Transcendental Meditation

TM promotes HIV patients’ wellbeing

A first-of-its-kind University of Pennsylvania study has found that Transcendental Meditation can help improve vitality and other quality-of-life factors in patients with the HIV virus.

Sumedha Chhatre, leading the study on HIV patients wellbeing

Sumedha Chhatre, PhD, is a health services researcher at the Perelman School of Medicine, University of Pennsylvania. She has been involved in various health services research projects in the fields of mental health, cancer, aging and HIV.

How does meditation affect HIV patients wellbeing?

According to the Maharishi Foundation USA, the 6-month, randomized controlled trial involved 22 subjects and compared the TM technique with a health education control. Findings were published online in the journal AIDS Care (Taylor&Francis). The TM group was found to have a significant improvement in health-related quality of life in areas such as the ability to be physically and socially active, pain, general mental health, vitality, and general health. The study group also had improved physical, social, and emotional wellbeing.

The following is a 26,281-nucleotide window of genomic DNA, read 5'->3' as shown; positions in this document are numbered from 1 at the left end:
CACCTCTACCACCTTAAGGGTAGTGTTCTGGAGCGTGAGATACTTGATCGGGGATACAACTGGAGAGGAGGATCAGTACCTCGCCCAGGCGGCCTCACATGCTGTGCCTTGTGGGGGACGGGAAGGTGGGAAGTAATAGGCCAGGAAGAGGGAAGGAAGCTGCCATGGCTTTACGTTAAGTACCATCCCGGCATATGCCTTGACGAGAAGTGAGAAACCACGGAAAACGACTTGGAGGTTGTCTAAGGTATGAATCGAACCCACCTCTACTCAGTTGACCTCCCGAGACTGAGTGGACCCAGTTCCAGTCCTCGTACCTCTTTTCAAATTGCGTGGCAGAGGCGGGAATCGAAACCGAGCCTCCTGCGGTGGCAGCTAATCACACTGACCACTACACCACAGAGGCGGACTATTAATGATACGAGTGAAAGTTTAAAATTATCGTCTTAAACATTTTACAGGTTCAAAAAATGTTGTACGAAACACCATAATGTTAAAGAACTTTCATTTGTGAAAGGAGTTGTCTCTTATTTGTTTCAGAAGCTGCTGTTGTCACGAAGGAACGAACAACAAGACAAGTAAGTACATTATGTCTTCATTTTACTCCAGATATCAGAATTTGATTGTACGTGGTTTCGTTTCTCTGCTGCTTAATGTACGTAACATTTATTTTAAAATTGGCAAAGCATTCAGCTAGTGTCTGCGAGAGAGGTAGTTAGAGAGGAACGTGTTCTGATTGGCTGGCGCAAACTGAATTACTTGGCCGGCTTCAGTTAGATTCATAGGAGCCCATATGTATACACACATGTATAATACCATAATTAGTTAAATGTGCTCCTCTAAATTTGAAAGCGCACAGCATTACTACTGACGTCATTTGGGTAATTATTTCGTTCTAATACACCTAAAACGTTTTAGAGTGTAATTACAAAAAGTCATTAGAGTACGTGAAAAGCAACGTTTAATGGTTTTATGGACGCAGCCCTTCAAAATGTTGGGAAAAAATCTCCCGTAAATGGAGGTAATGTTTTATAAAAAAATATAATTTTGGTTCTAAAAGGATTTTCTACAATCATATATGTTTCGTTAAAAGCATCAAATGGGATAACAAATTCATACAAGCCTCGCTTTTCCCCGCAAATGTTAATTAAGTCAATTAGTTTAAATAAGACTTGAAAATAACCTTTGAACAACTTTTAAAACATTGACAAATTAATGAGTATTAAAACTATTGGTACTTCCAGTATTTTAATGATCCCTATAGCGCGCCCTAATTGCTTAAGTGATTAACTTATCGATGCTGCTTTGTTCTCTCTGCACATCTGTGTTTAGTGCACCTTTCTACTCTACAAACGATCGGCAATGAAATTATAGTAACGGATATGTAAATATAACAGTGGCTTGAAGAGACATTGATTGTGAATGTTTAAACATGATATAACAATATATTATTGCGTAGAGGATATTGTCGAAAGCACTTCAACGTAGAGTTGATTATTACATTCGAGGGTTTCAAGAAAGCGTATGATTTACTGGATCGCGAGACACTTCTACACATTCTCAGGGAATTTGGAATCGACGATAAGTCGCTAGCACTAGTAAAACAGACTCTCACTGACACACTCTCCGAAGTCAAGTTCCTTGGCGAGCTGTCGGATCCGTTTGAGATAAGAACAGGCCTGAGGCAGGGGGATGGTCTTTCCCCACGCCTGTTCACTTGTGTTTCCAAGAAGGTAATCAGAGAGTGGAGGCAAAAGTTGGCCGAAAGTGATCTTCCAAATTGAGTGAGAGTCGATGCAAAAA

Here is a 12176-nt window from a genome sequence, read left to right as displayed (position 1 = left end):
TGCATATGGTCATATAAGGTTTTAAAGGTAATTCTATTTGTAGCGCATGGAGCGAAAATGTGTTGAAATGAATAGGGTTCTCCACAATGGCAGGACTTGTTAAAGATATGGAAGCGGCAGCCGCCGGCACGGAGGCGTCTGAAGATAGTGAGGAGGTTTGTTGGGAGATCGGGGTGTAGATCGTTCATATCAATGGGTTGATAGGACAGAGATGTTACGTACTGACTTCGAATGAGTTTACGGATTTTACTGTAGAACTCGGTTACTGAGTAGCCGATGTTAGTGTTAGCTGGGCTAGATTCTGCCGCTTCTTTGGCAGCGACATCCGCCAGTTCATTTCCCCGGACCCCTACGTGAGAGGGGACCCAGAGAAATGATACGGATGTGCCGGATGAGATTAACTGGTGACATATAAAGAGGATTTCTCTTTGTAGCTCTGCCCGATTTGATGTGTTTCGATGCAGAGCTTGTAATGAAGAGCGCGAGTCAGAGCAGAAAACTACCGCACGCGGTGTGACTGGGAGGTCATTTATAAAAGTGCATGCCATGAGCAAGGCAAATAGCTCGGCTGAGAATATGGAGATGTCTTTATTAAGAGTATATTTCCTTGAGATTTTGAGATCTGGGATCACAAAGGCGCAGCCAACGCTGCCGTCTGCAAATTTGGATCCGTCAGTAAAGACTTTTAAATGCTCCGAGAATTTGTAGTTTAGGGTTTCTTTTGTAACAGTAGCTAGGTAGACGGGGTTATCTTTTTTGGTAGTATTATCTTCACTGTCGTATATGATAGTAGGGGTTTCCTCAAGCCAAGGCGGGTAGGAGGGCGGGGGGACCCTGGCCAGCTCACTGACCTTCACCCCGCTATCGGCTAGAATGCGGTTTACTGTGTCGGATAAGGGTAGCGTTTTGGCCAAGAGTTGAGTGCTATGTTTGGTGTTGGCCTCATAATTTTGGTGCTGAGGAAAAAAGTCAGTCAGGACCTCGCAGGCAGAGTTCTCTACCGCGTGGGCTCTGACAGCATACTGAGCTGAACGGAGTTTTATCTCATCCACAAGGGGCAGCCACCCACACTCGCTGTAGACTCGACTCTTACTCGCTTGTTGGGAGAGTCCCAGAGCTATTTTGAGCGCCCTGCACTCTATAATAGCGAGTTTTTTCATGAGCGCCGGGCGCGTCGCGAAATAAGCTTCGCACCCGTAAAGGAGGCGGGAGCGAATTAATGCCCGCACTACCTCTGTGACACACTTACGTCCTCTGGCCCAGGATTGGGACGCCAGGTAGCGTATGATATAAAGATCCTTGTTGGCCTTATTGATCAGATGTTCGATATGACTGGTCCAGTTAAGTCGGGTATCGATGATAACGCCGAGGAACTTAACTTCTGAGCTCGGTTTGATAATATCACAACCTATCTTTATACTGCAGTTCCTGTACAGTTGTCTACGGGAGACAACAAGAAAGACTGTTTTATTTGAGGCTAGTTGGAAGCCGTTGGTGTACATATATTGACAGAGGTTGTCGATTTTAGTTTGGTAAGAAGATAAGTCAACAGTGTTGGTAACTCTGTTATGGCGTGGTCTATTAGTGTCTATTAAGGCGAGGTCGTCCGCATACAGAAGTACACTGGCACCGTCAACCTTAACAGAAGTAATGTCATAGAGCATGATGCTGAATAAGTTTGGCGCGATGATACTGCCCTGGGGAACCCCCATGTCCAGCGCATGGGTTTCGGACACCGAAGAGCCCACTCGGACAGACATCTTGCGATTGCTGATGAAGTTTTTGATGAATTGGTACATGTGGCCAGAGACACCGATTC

“This is the first study to explore application of TM in community dwelling adults with HIV and adds to the existing evidence regarding association between stress and outcomes,” said UPenn researcher Sumedha Chhatre, lead author on the study.

The study was funded by a grant from the Penn Center for AIDS Research (CFAR).

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